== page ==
The tradition of ordaining representatives of monastic clergy as bishops is not inherent in the Church at all. The evidence of this is provided by the words of the Holy Apostle Paul from the so-called Pastoral Epistle to Timothy, which clearly speaks about candidates for bishopric from among married people, “A bishop then must be blameless, the husband of one wife” (1 Tim. 3:2).
On the one hand, commentators explain this prescription by pointing out that the institution of celibacy was not widespread in the then nascent Church in principle. The environment in which Christianity emerged – and these were by and large two peoples, Jewish and Hellenic – was very disapproving of the rejection of the family. According to Blessed Theodoret of Cyrus, such a negative attitude to celibacy was due to the fact that the pagans had no idea about chastity, while the Jews did not allow it, since they considered childbirth to be a blessing.
The perception of celibacy changes in the time of the apostles, however. This is what we see in the example of the same Holy Apostle Paul. The main criterion that should distinguish a minister of God is not his marital status, but his zeal in the divine service and his commitment to absolute loyalty. Thus the Apostle insists, “He that is unmarried careth for the things that belong to the Lord, how he may please the Lord: But he that is married careth for the things that are of the world, how he may please his wife” (1 Corinthians 7:32-33). It is for this reason that the First Apostle himself chooses the first way, and remains celibate. But this choice of the Apostle Paul was never imposed on other candidates for the holy ministry in the early Church.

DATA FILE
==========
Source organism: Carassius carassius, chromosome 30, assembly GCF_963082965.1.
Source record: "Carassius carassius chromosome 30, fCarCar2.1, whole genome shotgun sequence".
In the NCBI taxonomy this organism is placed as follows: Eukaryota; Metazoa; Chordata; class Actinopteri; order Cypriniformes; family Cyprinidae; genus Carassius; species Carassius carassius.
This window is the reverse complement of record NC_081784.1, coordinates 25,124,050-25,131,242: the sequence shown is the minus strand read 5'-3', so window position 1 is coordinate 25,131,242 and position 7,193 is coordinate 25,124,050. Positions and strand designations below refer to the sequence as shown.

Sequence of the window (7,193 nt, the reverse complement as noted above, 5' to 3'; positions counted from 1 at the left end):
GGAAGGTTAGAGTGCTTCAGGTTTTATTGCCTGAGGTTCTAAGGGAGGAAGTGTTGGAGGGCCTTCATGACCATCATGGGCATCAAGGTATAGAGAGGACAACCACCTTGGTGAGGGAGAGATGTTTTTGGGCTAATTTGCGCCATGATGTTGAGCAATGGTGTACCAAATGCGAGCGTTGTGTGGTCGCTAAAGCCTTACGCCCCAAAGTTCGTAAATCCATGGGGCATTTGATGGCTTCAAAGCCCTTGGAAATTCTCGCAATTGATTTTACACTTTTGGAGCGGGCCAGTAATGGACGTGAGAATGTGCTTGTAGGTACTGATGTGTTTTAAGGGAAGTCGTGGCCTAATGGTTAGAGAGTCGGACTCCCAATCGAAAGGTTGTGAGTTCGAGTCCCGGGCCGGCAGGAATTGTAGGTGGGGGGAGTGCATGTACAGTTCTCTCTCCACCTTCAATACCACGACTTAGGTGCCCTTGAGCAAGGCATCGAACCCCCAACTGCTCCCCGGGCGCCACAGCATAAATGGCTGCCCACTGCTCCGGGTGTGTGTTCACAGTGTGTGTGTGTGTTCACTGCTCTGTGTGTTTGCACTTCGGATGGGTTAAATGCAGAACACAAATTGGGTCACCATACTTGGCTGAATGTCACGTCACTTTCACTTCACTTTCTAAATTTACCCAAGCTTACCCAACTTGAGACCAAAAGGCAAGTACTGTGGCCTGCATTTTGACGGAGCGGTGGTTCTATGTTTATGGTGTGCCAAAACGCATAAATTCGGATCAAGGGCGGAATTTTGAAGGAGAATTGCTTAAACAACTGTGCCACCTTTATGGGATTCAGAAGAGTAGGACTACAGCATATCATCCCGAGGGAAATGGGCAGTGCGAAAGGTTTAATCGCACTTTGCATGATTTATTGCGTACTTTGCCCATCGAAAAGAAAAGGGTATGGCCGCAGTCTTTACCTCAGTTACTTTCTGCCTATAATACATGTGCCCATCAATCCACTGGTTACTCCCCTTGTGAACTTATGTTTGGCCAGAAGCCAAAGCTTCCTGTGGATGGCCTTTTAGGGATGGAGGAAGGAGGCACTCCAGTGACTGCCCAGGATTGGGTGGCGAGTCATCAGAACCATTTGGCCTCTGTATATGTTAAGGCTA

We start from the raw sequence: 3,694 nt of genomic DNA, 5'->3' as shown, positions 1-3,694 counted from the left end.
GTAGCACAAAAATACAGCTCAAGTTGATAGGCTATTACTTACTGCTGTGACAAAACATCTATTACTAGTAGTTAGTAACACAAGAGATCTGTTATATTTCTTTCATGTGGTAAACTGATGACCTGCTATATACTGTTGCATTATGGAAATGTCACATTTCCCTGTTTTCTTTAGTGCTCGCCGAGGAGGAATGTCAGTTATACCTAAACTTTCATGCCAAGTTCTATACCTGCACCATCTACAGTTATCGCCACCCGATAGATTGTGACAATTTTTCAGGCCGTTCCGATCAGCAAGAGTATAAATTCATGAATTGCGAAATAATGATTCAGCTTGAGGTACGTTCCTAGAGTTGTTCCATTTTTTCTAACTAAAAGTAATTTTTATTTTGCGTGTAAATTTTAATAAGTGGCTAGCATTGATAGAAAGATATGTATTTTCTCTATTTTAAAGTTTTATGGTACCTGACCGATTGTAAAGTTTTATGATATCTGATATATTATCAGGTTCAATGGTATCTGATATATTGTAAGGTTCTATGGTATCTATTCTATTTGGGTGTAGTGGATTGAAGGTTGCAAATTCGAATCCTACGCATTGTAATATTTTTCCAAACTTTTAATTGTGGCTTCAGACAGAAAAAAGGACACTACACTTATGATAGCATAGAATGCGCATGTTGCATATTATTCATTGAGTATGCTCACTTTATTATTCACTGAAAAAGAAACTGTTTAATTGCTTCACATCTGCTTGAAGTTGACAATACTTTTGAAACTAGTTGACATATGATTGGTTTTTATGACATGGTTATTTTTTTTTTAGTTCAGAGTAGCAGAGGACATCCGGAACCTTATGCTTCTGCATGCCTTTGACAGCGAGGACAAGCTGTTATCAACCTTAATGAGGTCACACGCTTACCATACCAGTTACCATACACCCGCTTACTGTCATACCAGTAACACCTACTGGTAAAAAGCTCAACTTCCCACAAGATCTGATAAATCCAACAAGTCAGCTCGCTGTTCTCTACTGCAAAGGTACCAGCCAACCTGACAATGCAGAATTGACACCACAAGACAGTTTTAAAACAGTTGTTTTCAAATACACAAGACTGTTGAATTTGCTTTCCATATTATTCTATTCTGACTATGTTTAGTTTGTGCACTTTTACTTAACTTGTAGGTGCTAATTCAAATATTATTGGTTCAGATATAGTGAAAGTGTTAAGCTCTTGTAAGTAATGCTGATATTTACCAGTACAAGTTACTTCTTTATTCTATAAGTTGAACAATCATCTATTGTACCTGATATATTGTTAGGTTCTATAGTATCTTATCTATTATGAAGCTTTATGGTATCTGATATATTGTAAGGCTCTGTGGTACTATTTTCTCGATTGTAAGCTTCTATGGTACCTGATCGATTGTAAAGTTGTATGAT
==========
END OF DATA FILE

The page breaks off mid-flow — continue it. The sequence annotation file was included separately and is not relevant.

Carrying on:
Over time, we find more and more evidence in the history of the Church that it was the monks who were elected as bishops: at first it sounded like a mere recommendation (for example, in the letters of St. Athanasius the Great), and later as a guideline.
One of the novellae* by the holy Emperor Justinian, issued in 528, states: “It is forbidden to ordain a candidate as a bishop, unless the elected, worthy in other respects, does not have children and would no longer cohabit with his wife, but instead of his wife would cling to the Church, remain in abstinence, and would have Orthodox Christian people as his children.”
The same is said in another novella of the same emperor: “No one shall be appointed bishop except in the event that he assumes monasticism or is admitted to the clergy for at least six months, and in the latter case only those who have no children or nephews and are already separated from their wives forever shall be appointed. Leaving all the past in oblivion, we do not persecute those (bishops) who have lived with their wives for a long time: but it is not allowed to ordain those who have a wife. Otherwise, the ordained loses his dignity and the one who ordained him is banned”.